Of all the discussions I have with clients, the most difficult for both of us, it seems, is talking about their desire to lose weight. The topic comes up often—for some clients, in nearly every session—and its exploration never gets any easier. I sometimes feel as if I’m being drawn down into a quagmire with every word I utter and believe that my clients feel similarly. Why is it so tough to talk about the perils of a weight-loss focus?
First off, clients seem to feel as if I’m trying to snatch something away from them. I even get the feeling that they think I’m a little crazy to be suggesting that weight loss isn’t a great long-term motivator or goal. After all, their doctors and doctors’ nurses, dieticians and, well, just about every health professional they encounter is telling them just the opposite. And then there are the barrage of daily news stories in every type of media telling them that they’re going to die if they don’t shed some pounds. Their parents, children, friends, partners and spouses all agree: you need to lose weight to be happy and healthy. No wonder they think I’m a bit out of step.
Second, I think that when I tell them to move away from having weight loss as a goal, they are hearing something quite different than my intent. I suspect that the message they are getting and trying to internalize is that they don’t need to lose weight or shouldn’t be trying to lose it. No wonder our ships seem to be sailing right past each other repeatedly. I am not telling them, or you, that you should not wish to decrease the number on the scale or that weight loss has no place in health or the quality of life. I don’t believe that, so that is not what I am saying.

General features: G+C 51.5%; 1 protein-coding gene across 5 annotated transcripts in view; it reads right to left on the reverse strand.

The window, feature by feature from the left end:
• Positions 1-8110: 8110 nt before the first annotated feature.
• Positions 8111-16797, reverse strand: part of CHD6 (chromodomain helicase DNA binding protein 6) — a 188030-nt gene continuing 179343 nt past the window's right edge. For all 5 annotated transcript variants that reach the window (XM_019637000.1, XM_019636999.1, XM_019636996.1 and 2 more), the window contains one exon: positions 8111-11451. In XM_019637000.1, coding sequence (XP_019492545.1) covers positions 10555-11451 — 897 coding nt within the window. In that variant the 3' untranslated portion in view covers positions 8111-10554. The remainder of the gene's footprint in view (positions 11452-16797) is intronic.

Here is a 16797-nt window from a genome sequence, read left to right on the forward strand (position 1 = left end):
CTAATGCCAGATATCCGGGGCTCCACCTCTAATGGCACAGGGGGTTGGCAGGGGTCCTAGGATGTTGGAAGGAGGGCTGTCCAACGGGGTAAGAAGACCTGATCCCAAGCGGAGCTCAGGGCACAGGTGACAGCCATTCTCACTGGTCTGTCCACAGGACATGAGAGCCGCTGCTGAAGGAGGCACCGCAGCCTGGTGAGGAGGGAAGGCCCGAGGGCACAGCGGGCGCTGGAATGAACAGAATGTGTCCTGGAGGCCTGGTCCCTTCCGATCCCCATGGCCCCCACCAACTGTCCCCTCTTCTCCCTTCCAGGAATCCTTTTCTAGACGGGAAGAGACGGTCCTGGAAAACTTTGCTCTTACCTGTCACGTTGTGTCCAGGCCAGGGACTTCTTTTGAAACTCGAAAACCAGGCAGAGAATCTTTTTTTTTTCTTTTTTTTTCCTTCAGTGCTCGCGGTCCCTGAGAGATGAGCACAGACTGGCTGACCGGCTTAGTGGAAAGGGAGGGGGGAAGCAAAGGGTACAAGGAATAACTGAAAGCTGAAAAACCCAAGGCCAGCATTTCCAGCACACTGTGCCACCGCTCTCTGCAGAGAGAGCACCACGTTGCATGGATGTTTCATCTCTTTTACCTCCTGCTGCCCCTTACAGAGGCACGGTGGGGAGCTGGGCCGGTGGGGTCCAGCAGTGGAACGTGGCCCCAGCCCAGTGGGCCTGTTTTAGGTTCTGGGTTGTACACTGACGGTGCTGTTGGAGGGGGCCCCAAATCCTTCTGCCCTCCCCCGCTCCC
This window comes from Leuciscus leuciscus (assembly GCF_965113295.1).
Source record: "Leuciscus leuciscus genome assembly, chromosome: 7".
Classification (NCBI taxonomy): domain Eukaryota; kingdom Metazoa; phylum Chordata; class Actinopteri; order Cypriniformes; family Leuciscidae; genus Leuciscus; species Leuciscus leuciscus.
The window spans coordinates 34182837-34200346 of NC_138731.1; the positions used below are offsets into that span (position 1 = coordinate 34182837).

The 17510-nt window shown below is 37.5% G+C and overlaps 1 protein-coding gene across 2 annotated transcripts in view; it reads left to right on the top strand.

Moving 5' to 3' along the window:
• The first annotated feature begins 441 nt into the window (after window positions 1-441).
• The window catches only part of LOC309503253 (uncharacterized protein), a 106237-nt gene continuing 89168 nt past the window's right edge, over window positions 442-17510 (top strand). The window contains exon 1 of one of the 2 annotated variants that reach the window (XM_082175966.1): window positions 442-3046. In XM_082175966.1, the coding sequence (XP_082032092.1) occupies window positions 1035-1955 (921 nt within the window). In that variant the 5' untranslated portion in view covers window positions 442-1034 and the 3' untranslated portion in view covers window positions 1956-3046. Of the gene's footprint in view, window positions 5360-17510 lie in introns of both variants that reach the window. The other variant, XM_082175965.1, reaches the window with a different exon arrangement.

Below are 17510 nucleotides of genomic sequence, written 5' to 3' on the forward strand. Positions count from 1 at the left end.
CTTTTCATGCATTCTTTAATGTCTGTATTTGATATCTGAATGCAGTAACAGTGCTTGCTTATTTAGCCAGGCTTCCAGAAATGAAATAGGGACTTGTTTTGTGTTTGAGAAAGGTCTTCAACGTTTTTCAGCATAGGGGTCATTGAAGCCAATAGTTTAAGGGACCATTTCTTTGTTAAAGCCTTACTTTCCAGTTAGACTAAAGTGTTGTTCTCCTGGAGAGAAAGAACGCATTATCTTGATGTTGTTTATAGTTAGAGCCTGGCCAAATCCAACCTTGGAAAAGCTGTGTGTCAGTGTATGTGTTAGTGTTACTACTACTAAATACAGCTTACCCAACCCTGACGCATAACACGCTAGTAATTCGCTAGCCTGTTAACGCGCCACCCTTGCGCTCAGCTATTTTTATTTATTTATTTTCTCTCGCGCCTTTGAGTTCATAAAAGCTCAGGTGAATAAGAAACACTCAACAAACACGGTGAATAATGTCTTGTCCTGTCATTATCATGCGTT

I am saying that as the sole, exclusive focus, weight loss is not the motivator they think, wish and hope it to be. Wanting to lose weight is not the big picture, but a small aspect of it. The larger and more important goals are to be fit, healthy and happy, to love yourself no matter what your weight, and to take super duper care of your body no matter what number the scale says. Weight loss can certainly help ease movement, increase flexibility, decrease stress on body parts, enhance sexual feelings, bolster self-esteem, and make you feel more normal in our fat phobic, thin obsessed society.
Again, I am not discouraging weight loss, but I am saying that in my 30 years of experience, in the experience of other eating disorders therapists, and in terms of scientific research, having a main goal of losing weight, as opposed to being healthy, fit and wanting to take the best care of your body that you can, just isn’t going to help you get to and stay where you want to be.